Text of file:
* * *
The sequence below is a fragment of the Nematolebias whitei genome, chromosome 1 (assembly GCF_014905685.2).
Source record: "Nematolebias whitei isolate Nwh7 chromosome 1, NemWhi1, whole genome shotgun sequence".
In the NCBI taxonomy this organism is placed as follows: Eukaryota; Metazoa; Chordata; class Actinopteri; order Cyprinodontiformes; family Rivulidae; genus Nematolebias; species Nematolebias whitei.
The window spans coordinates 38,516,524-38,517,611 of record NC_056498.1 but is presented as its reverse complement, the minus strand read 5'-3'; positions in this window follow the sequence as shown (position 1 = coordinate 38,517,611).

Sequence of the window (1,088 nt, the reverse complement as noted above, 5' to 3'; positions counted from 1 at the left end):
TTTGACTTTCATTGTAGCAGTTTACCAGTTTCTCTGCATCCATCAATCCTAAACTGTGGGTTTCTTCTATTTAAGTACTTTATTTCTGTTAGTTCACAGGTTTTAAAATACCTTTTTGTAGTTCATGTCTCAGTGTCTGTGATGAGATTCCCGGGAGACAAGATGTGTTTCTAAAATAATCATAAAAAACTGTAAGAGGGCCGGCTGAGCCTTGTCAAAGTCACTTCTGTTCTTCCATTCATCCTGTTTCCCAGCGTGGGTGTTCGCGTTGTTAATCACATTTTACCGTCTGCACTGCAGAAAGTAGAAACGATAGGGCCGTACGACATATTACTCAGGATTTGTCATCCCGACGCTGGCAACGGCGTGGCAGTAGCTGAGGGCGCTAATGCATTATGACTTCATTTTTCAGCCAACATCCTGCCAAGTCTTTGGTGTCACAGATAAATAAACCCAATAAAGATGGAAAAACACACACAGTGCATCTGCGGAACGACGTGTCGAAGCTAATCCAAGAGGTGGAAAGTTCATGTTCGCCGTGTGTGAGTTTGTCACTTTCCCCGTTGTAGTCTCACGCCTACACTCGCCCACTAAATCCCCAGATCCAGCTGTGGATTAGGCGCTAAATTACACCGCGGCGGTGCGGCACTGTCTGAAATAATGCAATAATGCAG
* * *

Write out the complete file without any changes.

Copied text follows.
The sequence below is a fragment of the Nematolebias whitei genome, chromosome 1 (assembly GCF_014905685.2).
Source record: "Nematolebias whitei isolate Nwh7 chromosome 1, NemWhi1, whole genome shotgun sequence".
In the NCBI taxonomy this organism is placed as follows: Eukaryota; Metazoa; Chordata; class Actinopteri; order Cyprinodontiformes; family Rivulidae; genus Nematolebias; species Nematolebias whitei.
The window spans coordinates 38,516,524-38,517,611 of record NC_056498.1 but is presented as its reverse complement, the minus strand read 5'-3'; positions in this window follow the sequence as shown (position 1 = coordinate 38,517,611).

Sequence of the window (1,088 nt, the reverse complement as noted above, 5' to 3'; positions counted from 1 at the left end):
TTTGACTTTCATTGTAGCAGTTTACCAGTTTCTCTGCATCCATCAATCCTAAACTGTGGGTTTCTTCTATTTAAGTACTTTATTTCTGTTAGTTCACAGGTTTTAAAATACCTTTTTGTAGTTCATGTCTCAGTGTCTGTGATGAGATTCCCGGGAGACAAGATGTGTTTCTAAAATAATCATAAAAAACTGTAAGAGGGCCGGCTGAGCCTTGTCAAAGTCACTTCTGTTCTTCCATTCATCCTGTTTCCCAGCGTGGGTGTTCGCGTTGTTAATCACATTTTACCGTCTGCACTGCAGAAAGTAGAAACGATAGGGCCGTACGACATATTACTCAGGATTTGTCATCCCGACGCTGGCAACGGCGTGGCAGTAGCTGAGGGCGCTAATGCATTATGACTTCATTTTTCAGCCAACATCCTGCCAAGTCTTTGGTGTCACAGATAAATAAACCCAATAAAGATGGAAAAACACACACAGTGCATCTGCGGAACGACGTGTCGAAGCTAATCCAAGAGGTGGAAAGTTCATGTTCGCCGTGTGTGAGTTTGTCACTTTCCCCGTTGTAGTCTCACGCCTACACTCGCCCACTAAATCCCCAGATCCAGCTGTGGATTAGGCGCTAAATTACACCGCGGCGGTGCGGCACTGTCTGAAATAATGCAATAATGCAG